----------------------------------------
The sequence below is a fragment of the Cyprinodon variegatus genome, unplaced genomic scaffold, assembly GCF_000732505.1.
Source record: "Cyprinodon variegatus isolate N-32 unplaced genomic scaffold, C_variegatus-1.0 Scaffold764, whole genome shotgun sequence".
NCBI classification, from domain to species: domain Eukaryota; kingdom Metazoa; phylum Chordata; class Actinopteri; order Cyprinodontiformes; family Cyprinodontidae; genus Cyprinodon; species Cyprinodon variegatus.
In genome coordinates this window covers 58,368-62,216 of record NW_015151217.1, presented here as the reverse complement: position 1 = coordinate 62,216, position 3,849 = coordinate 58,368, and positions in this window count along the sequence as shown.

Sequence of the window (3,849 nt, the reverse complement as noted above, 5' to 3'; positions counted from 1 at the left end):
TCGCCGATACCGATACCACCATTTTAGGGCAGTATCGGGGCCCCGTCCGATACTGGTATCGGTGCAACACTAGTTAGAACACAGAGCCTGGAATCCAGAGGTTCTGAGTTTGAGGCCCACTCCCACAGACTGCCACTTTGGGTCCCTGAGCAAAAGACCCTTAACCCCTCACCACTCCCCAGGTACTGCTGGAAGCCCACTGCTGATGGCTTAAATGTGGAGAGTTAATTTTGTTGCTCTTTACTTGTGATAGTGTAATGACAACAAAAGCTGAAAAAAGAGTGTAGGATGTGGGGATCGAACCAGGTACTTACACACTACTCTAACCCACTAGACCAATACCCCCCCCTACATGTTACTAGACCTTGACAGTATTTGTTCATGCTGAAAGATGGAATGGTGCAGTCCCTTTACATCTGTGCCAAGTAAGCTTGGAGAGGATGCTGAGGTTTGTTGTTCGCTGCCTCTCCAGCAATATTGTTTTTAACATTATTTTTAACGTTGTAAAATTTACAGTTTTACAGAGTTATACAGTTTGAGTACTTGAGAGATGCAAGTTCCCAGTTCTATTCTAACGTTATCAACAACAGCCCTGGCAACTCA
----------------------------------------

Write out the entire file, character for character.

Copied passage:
The sequence below is a fragment of the Cyprinodon variegatus genome, unplaced genomic scaffold, assembly GCF_000732505.1.
Source record: "Cyprinodon variegatus isolate N-32 unplaced genomic scaffold, C_variegatus-1.0 Scaffold764, whole genome shotgun sequence".
NCBI classification, from domain to species: domain Eukaryota; kingdom Metazoa; phylum Chordata; class Actinopteri; order Cyprinodontiformes; family Cyprinodontidae; genus Cyprinodon; species Cyprinodon variegatus.
In genome coordinates this window covers 58,368-62,216 of record NW_015151217.1, presented here as the reverse complement: position 1 = coordinate 62,216, position 3,849 = coordinate 58,368, and positions in this window count along the sequence as shown.

Sequence of the window (3,849 nt, the reverse complement as noted above, 5' to 3'; positions counted from 1 at the left end):
TCGCCGATACCGATACCACCATTTTAGGGCAGTATCGGGGCCCCGTCCGATACTGGTATCGGTGCAACACTAGTTAGAACACAGAGCCTGGAATCCAGAGGTTCTGAGTTTGAGGCCCACTCCCACAGACTGCCACTTTGGGTCCCTGAGCAAAAGACCCTTAACCCCTCACCACTCCCCAGGTACTGCTGGAAGCCCACTGCTGATGGCTTAAATGTGGAGAGTTAATTTTGTTGCTCTTTACTTGTGATAGTGTAATGACAACAAAAGCTGAAAAAAGAGTGTAGGATGTGGGGATCGAACCAGGTACTTACACACTACTCTAACCCACTAGACCAATACCCCCCCCTACATGTTACTAGACCTTGACAGTATTTGTTCATGCTGAAAGATGGAATGGTGCAGTCCCTTTACATCTGTGCCAAGTAAGCTTGGAGAGGATGCTGAGGTTTGTTGTTCGCTGCCTCTCCAGCAATATTGTTTTTAACATTATTTTTAACGTTGTAAAATTTACAGTTTTACAGAGTTATACAGTTTGAGTACTTGAGAGATGCAAGTTCCCAGTTCTATTCTAACGTTATCAACAACAGCCCTGGCAACTCA